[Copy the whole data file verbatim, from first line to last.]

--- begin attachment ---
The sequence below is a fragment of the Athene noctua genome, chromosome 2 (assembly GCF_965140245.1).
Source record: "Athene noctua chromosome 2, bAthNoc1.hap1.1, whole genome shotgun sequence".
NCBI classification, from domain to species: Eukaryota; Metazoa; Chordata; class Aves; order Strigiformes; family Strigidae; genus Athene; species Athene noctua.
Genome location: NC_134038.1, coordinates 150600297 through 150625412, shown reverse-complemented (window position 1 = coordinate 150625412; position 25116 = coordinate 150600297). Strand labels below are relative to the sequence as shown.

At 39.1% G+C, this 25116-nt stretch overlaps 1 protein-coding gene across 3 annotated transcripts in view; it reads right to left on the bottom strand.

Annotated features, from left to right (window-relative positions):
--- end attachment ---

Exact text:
The sequence below is a fragment of the Athene noctua genome, chromosome 2 (assembly GCF_965140245.1).
Source record: "Athene noctua chromosome 2, bAthNoc1.hap1.1, whole genome shotgun sequence".
NCBI classification, from domain to species: Eukaryota; Metazoa; Chordata; class Aves; order Strigiformes; family Strigidae; genus Athene; species Athene noctua.
Genome location: NC_134038.1, coordinates 150600297 through 150625412, shown reverse-complemented (window position 1 = coordinate 150625412; position 25116 = coordinate 150600297). Strand labels below are relative to the sequence as shown.

At 39.1% G+C, this 25116-nt stretch overlaps 1 protein-coding gene across 3 annotated transcripts in view; it reads right to left on the bottom strand.

Annotated features, from left to right (window-relative positions):